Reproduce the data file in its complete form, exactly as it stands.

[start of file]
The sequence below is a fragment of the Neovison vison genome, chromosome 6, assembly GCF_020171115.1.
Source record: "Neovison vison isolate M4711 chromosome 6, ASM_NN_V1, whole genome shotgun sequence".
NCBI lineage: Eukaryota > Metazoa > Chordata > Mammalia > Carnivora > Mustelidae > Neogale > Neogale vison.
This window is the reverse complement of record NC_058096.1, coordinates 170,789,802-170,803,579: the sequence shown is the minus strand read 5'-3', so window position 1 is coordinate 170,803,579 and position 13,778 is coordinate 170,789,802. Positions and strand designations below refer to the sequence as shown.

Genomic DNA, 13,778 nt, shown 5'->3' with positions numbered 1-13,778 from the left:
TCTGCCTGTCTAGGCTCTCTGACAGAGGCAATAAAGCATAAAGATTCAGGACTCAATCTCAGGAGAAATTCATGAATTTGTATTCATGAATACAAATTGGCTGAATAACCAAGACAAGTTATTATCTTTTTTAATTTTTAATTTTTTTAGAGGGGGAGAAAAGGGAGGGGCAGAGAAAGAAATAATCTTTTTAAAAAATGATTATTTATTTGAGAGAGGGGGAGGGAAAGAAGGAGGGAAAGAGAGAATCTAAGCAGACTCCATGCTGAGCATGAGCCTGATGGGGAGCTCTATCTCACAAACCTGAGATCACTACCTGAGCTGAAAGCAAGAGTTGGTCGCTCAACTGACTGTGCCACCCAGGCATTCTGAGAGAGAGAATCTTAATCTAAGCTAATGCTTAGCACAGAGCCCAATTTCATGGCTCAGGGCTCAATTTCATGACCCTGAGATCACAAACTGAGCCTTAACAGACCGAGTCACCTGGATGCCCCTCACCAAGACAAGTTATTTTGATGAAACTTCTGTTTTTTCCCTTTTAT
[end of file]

The sequence below is a fragment of the Neovison vison genome, chromosome 6, assembly GCF_020171115.1.
Source record: "Neovison vison isolate M4711 chromosome 6, ASM_NN_V1, whole genome shotgun sequence".
NCBI lineage: Eukaryota > Metazoa > Chordata > Mammalia > Carnivora > Mustelidae > Neogale > Neogale vison.
This window is the reverse complement of record NC_058096.1, coordinates 170,789,802-170,803,579: the sequence shown is the minus strand read 5'-3', so window position 1 is coordinate 170,803,579 and position 13,778 is coordinate 170,789,802. Positions and strand designations below refer to the sequence as shown.

Genomic DNA, 13,778 nt, shown 5'->3' with positions numbered 1-13,778 from the left:
TCTGCCTGTCTAGGCTCTCTGACAGAGGCAATAAAGCATAAAGATTCAGGACTCAATCTCAGGAGAAATTCATGAATTTGTATTCATGAATACAAATTGGCTGAATAACCAAGACAAGTTATTATCTTTTTTAATTTTTAATTTTTTTAGAGGGGGAGAAAAGGGAGGGGCAGAGAAAGAAATAATCTTTTTAAAAAATGATTATTTATTTGAGAGAGGGGGAGGGAAAGAAGGAGGGAAAGAGAGAATCTAAGCAGACTCCATGCTGAGCATGAGCCTGATGGGGAGCTCTATCTCACAAACCTGAGATCACTACCTGAGCTGAAAGCAAGAGTTGGTCGCTCAACTGACTGTGCCACCCAGGCATTCTGAGAGAGAGAATCTTAATCTAAGCTAATGCTTAGCACAGAGCCCAATTTCATGGCTCAGGGCTCAATTTCATGACCCTGAGATCACAAACTGAGCCTTAACAGACCGAGTCACCTGGATGCCCCTCACCAAGACAAGTTATTTTGATGAAACTTCTGTTTTTTCCCTTTTAT